It’s an Instagram interface, but for Flickr. Available for Android.
Submitting the app to both the iOS and Android app stores, both rejected the app, but for very different reasons. For Android, Google’s first and automated response, the rejection came in only seconds after submitting the app, was for “Violation of Impersonation policy”, but without a clear explanation of what triggered this response. As the app mashes up Flickr and Instagram, with a logo to match, I needed to be sure which part was considered not acceptable.
A request for clarification later, an actual human told me that the Flinsta logo looked too similar to the logo of Instagram Lite, an app I didn’t know existed. And, indeed, it did look quite similar.
I set out to update the logo, but before I finished submitting a new app to Google, I received another notice from our surveilling overlords, now stating that Flinsta was suspended for a “Violation of Sexually Explicit Content policy”. As Flinsta displays exactly the same content as the Flickr app, and because all content is user-generated, a distinction that Google, when submitting an app, explicitly makes for qualifying the acceptability of a submission, I’m baffled as to what triggered this notice.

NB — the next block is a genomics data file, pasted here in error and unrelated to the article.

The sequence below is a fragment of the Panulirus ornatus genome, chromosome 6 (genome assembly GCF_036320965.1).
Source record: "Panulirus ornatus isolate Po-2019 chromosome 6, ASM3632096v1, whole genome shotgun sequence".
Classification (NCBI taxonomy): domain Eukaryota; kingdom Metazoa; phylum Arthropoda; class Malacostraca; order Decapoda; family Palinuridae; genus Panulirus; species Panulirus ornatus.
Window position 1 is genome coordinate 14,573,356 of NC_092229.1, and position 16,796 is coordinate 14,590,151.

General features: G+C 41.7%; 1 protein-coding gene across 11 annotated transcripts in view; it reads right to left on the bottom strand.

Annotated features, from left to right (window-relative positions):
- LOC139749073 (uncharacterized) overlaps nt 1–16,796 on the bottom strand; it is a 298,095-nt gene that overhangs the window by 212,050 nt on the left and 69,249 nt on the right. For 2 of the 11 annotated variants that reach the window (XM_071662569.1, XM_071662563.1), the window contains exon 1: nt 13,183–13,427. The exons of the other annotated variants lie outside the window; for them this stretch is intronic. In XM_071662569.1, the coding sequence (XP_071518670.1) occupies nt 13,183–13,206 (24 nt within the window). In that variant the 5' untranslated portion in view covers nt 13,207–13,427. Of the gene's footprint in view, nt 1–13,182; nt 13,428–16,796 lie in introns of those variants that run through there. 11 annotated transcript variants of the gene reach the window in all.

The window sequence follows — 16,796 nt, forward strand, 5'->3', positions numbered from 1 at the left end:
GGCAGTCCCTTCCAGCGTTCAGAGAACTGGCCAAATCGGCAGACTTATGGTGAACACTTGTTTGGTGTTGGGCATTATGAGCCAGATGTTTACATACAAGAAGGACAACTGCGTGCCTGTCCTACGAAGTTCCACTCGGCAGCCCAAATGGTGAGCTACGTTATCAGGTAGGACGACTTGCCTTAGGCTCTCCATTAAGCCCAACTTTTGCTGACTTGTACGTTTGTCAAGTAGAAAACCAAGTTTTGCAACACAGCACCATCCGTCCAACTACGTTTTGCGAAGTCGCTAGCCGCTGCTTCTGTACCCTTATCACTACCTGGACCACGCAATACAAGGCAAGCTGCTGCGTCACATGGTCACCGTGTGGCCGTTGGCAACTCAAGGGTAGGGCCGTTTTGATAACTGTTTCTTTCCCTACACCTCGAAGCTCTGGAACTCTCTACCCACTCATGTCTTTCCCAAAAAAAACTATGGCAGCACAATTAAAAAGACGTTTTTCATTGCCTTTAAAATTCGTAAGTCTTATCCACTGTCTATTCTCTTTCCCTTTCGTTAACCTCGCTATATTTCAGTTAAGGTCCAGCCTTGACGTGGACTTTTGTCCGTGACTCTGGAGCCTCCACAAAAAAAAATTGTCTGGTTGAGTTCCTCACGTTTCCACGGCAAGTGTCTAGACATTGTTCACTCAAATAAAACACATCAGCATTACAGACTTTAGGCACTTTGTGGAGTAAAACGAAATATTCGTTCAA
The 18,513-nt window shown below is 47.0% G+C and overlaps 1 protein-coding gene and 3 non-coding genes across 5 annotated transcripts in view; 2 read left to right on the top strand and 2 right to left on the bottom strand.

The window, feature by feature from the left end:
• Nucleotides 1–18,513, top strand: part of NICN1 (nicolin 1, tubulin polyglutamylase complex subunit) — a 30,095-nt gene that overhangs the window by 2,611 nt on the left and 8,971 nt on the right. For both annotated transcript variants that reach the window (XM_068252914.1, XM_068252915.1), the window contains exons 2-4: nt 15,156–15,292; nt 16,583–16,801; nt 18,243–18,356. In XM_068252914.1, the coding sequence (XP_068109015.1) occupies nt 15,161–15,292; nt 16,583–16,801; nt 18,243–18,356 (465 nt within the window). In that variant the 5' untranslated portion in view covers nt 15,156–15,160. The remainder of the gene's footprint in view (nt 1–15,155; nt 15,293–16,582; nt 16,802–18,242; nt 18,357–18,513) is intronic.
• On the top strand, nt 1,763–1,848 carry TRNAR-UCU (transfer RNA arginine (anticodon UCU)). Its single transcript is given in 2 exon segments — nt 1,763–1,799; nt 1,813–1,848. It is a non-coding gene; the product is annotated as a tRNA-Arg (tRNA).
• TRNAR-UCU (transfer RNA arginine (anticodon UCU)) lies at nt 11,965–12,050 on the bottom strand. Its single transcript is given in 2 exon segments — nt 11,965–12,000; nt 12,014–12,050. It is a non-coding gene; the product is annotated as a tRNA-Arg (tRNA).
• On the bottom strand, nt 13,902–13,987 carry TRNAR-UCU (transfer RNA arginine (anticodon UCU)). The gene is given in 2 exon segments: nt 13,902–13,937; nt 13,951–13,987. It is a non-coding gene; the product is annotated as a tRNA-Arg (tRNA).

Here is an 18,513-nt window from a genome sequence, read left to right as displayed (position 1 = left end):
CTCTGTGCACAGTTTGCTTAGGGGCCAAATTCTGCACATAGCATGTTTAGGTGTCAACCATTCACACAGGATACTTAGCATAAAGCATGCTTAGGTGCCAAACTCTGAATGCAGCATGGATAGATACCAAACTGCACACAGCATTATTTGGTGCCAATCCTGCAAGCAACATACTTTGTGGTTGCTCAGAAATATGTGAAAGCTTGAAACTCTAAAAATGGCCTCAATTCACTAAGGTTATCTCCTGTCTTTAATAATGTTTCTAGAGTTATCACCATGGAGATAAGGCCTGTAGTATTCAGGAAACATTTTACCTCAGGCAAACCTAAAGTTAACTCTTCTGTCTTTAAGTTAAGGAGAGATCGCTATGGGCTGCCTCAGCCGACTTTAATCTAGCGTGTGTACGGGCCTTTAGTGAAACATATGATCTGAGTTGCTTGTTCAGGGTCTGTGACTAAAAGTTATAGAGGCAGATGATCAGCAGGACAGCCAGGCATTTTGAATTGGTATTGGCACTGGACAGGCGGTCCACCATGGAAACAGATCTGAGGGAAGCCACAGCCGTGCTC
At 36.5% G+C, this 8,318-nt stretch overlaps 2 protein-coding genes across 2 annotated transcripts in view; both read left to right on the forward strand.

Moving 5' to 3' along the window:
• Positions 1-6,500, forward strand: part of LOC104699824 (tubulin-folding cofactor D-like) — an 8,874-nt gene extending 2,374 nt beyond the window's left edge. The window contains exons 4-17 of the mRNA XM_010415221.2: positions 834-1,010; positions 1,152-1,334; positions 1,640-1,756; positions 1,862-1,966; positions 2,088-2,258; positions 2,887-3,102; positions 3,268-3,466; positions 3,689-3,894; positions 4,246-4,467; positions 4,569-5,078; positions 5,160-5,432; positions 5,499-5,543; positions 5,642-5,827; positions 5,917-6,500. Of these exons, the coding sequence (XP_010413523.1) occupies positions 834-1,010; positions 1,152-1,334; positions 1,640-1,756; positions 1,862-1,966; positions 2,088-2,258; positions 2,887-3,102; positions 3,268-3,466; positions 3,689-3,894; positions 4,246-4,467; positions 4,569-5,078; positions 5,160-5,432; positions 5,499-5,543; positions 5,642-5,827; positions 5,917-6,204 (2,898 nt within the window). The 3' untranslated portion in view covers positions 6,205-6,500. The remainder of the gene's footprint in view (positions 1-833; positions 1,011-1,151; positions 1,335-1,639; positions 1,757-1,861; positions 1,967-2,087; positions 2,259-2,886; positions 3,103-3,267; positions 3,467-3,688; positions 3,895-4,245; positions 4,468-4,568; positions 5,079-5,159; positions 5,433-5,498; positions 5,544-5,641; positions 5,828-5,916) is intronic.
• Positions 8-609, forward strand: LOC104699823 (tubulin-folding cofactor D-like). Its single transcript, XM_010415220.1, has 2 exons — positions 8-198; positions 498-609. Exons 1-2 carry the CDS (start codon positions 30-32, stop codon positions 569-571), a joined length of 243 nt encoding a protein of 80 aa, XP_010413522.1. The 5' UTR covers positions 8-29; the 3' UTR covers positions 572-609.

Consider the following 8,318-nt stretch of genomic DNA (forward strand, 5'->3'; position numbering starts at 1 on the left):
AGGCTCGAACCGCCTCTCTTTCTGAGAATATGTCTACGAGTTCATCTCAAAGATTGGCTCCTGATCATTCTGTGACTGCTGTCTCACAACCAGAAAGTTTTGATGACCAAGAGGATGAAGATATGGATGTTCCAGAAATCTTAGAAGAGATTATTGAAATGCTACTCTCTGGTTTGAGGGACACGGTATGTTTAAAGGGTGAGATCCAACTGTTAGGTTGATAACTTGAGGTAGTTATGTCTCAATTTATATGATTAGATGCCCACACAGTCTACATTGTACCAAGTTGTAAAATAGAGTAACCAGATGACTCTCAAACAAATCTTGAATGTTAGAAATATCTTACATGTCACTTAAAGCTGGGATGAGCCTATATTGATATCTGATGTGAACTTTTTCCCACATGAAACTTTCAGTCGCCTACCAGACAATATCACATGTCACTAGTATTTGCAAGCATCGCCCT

This notice contained quite a threatening statement:
Additional suspensions of any nature may result in the termination of your developer account, and investigation and possible termination of related Google accounts. If your account is terminated, payments will cease and Google may recover the proceeds of any past sales and/or the cost of any associated fees (such as chargebacks and transaction fees) from you.
I asked for clarification and it turned out this was triggered by, in one of the screenshots, a thumbnail of a lady with long legs (but no nudity). Easy to resolve, another submission later, Flinsta was rejected yet again, this time because of a “Violation of Metadata policy”, for the surprising reason that “The app’s full description mentions other brands: < Instagram >”.
Note how, apparently, mentioning Flickr is fine, but not Instagram. What brands are unmentionable?
After removing Instagram references from descriptions and screenshots, Flinsta was finally accepted by Google and made available on the Android App Store.
Apple also rejected the app, providing a more wordy, but equally cryptic response:
We noticed that your app only includes links, images, or content aggregated from the Internet with limited or no native iOS functionality. Although this content may be curated from the web specifically for your users, since it does not sufficiently differ from a mobile web browsing experience, it is not appropriate for the App Store.
It’s true that Flinsta contains content from the internet, but so does the Facebook or Twitter app, or any Reddit app, or the Flickr app itself.
A request for clarification only resulted in a human pointing me to a few resources on design principles. :/